Why Putin's Pet Oligarch Is Stirring the Pot

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What's inside the Putin doll? Russian craftsmen have long since satirized their politicians by painting their likeness onto traditional hollow "matryoshka" dolls, each of which houses a smaller doll in descending sequence. And where cynics might have expected to find the likeness of arch-oligarch Boris Berezovsky inside a doll representing the president he helped bring to power, Putin may instead contain figures unpalatable to the media tycoon. Indeed, the new president's campaign against some of the other oligarchs — politically powerful billionaires who, like Berezovsky, accumulated their fortunes by questionable means in the Wild West early years of Russian capitalism — and his efforts to centralize power in the Kremlin have gotten Berezovsky so worried that he's announced his intention to quit parliament and launch a rival political party.

In an exclusive interview with TIME this week, Berezovsky set out the aims of what he insists will be a loyal opposition. It's not that he wants to bring Russia's current order crashing down, it's more that he fears that Putin has chosen a self-destructive path that will bury all of Russia — and therefore the interests of the oligarchs, too — in the debris. Three aspects of Putin's policies concern Berezovsky:

  • He believes the Chechen war is a quagmire. Berezovsky may have backed Putin to the hilt in using his media outlets to spin the war as a vote-winner for candidate Putin, but he now believes Putin is pursuing a disastrous course by seeking to impose Moscow's rule on the Chechens. The tycoon now insists negotiation is the only solution, and that it's pointless to have Moscow talking to its own handpicked Chenchen puppets — negotiations have to be with those who are fighting on.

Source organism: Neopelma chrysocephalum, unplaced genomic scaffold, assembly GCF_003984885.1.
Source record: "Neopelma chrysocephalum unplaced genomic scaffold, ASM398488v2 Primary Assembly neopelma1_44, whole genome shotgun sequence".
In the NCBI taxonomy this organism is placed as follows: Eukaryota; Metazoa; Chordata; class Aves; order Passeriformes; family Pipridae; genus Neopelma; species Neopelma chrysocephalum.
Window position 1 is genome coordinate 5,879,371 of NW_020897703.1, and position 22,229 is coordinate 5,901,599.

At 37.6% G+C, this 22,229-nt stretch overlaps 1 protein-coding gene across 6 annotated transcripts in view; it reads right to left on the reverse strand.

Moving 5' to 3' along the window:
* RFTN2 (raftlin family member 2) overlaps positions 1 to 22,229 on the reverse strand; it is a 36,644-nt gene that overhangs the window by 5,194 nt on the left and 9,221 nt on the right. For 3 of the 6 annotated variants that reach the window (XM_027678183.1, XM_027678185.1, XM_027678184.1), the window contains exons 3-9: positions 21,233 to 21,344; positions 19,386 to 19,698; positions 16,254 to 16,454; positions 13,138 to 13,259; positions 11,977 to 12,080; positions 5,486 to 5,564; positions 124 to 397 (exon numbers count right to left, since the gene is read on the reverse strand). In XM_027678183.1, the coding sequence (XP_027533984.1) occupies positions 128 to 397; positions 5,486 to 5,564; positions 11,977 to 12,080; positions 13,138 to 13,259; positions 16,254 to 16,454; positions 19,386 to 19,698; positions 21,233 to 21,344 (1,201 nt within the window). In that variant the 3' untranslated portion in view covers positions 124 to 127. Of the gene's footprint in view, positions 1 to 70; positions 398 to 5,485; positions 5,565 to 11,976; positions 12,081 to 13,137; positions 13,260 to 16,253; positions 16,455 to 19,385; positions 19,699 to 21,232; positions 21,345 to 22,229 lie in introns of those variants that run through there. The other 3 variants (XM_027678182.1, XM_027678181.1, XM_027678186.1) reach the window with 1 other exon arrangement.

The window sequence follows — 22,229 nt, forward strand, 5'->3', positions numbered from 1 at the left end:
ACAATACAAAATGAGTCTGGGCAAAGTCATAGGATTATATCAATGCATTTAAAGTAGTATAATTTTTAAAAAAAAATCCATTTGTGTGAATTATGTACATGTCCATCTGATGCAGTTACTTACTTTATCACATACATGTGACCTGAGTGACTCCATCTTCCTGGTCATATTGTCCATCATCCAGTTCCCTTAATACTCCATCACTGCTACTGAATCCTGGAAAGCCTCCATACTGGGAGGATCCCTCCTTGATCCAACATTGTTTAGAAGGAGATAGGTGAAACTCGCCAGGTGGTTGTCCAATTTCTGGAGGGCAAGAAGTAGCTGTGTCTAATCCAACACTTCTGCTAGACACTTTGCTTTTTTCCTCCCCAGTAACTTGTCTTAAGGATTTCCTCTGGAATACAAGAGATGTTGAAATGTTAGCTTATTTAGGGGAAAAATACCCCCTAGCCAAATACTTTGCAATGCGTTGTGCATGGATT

• Berezovsky is also concerned with protecting the rights of parliament and other elected bodies from Putin's attempt to centralize power. He concedes that Russia's democracy right now is deeply flawed, but insists that a flawed democracy is better than a dictatorship.

  • The tycoon's third concern, hardly surprising, is Putin's attack on the oligarchs and the businesses they control. Fortunes may have been made in Russia in the early years by less than ethical means at a time when the legislative framework was weak, but attempting to redistribute property now by executive order, he says, would simply result in further abuses. He wants these issues settled exclusively by the courts, rather than by the Kremlin or the public prosecutor.
  • Despite his move into opposition, though, Berezovsky is unlikely to find himself in a showdown with the president, to whom he still expresses loyalty. Party politics means comparatively little in Moscow's corridors of power, where the deals that count are often struck far away from the public eye. Hence the dolls within dolls.